They’re Henderson’s I think, made of Ivory and African Blackwood. They don’t make them like that anymore that’s for sure. Now, it is illegal to hunt elephant for their tusks. They were my grandfather’s Great Highland Bagpipes issued to him when he enlisted to fight in World War II. John “Piper” MacMillan from Reserve Mines, Nova Scotia fought with the Cape Breton Highlanders. They first saw European shores when then landed in Sicily and moved up the Eastern side of Italy to eventually land in Holland where they liberated the Dutch from German occupation. Those Henderson’s saw many hard fought battles. Oh the stories those old pipes could tell.
Henderson’s were a popular brand of Bagpipe for pipers of a certain era. Peter Henderson started making bagpipes in 1880. Pre- 1961 the pipes were made by him until Greig Sharp took over the business. World War II started in 1939 and had gone until 1945. My grandfather played them during the war. So what I am saying is that those pipes in my possession are a really old set. They have been completely reconditioned by the determined work of my parents to assemble a working set of pipes for their offspring (that would be me and my brothers) to learn how to play.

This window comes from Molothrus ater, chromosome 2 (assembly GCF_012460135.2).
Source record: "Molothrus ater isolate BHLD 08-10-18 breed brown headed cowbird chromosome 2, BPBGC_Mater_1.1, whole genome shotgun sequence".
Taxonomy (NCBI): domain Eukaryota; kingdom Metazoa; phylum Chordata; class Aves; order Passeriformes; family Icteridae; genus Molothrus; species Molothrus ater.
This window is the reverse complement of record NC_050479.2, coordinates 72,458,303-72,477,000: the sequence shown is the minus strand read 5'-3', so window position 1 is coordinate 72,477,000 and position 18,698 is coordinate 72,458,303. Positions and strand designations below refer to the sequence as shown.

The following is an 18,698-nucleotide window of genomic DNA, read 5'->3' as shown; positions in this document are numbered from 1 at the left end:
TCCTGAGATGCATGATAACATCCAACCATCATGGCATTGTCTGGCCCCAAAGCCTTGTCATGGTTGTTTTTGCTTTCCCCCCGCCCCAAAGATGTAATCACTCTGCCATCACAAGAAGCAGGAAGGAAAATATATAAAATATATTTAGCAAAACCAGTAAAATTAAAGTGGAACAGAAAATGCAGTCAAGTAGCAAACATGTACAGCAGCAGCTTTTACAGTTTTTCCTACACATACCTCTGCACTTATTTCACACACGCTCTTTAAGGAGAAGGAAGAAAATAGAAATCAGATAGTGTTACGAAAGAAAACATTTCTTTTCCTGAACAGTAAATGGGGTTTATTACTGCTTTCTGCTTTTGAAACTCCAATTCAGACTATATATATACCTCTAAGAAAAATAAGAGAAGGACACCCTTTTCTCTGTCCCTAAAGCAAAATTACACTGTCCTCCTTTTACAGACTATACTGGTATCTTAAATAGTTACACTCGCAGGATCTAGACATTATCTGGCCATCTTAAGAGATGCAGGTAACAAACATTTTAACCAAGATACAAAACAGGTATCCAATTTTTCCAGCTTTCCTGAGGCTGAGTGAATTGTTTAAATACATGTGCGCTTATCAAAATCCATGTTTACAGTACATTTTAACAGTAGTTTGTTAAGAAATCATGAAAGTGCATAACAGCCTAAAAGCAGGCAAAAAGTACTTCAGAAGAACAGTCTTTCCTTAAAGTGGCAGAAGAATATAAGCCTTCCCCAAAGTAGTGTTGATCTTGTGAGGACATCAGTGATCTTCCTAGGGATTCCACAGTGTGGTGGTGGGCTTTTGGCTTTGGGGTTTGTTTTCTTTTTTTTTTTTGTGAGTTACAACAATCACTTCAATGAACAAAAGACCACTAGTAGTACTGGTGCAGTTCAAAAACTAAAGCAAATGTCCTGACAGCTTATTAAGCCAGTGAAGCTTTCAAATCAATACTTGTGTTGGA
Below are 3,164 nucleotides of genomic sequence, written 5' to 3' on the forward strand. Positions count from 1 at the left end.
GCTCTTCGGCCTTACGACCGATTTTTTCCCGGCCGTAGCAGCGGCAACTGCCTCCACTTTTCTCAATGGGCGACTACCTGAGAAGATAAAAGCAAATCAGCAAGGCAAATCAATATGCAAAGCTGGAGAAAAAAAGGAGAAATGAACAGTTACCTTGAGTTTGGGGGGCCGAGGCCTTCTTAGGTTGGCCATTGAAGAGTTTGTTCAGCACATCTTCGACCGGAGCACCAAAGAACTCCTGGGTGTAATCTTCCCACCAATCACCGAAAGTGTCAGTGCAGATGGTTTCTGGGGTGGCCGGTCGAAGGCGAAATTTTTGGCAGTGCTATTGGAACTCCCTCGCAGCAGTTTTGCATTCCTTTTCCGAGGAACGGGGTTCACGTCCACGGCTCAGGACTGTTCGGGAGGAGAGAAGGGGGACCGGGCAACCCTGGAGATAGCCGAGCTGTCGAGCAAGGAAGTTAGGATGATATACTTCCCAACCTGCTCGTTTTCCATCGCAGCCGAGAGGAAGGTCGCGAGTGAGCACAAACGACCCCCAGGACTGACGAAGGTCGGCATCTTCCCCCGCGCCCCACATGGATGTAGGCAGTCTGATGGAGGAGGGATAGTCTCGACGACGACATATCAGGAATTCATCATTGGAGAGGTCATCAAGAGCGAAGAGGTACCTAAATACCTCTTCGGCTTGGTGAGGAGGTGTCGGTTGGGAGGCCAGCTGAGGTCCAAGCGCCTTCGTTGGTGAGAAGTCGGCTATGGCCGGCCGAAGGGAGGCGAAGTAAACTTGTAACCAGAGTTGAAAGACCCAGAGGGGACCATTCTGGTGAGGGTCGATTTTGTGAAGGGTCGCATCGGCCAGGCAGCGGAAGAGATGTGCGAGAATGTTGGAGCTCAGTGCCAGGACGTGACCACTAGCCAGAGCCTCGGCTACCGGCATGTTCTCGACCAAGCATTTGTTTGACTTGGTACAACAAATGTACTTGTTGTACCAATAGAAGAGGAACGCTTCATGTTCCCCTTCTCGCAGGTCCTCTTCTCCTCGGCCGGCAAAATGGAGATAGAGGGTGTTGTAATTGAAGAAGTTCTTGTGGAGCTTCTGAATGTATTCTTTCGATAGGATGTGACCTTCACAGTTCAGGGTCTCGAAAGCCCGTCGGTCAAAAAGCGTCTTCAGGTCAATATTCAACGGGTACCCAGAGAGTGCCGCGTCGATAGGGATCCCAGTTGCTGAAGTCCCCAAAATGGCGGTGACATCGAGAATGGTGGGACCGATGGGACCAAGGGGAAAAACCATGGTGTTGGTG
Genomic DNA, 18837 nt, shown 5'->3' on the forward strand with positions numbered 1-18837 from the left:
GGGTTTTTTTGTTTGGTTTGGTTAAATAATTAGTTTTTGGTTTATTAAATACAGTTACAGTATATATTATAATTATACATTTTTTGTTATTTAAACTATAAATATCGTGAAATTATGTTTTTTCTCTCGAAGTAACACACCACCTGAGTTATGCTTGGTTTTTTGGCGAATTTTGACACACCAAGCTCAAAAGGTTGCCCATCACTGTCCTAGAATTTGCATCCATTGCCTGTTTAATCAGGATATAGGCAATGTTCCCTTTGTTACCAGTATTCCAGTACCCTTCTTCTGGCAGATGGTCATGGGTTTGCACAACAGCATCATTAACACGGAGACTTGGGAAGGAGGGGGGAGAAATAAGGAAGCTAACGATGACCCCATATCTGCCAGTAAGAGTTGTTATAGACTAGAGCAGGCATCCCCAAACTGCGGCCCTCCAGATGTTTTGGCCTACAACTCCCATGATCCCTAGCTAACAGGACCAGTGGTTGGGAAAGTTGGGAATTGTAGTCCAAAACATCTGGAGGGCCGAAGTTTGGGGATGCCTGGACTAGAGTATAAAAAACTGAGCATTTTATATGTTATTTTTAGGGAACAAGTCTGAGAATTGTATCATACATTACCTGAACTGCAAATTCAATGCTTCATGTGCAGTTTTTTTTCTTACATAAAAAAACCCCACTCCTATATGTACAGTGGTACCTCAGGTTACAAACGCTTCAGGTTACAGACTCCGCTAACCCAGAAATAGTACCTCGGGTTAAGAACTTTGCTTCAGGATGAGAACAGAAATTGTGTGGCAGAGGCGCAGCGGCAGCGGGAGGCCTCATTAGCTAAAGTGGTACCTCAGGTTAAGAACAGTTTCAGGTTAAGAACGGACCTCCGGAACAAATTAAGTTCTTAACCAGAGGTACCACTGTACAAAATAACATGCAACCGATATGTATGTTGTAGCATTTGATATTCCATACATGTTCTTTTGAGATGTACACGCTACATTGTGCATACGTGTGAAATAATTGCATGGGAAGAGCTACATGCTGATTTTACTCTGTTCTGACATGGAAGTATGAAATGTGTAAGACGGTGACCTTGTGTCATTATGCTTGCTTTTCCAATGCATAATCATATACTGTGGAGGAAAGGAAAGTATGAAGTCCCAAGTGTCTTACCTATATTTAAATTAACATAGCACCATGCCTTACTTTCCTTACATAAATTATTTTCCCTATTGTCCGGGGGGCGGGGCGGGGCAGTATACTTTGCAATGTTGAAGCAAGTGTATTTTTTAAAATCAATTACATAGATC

In the war, the Great Highland Bagpipe often instilled terror in the enemy. The Germans even had a nickname for them, which is something like screaming women or ladies or something like it. The pipers in the war did not carry a weapon, which left them as sitting ducks for the enemy. Many pipers died during World War I this way; an open target for an enemy source. The pipers always lead the way into battle, this is not something common to only the World Wars but to Scottish Tradition.
My grandfather died in 1971. I never knew him. He died before I was born. I take pride in the fact however, that I am learning to play the instrument that he played so well. I will someday play the pipes that saw World War II. As I said previously, if those pipes could only talk, the stories they could tell… and continue to tell. Their legacy lives on in two brothers and myself who will play them to a different generation of listeners. Maybe not as great as my grandfather but I will do my best.
Currently, I have joined the Cape Breton University Pipe Band. I am revisiting the beginner lessons I took as a teen. We even have a Christmas Concert this year with ticket money going to fund the CBU Pipe Band. Hope to see you all there! The kids in the band are actually really great pipers but you should hear them for yourself to make your own judgments. Tickets are $20 for adults and $10 for children under 12. The concert is 7-9 pm on December 7, 2017.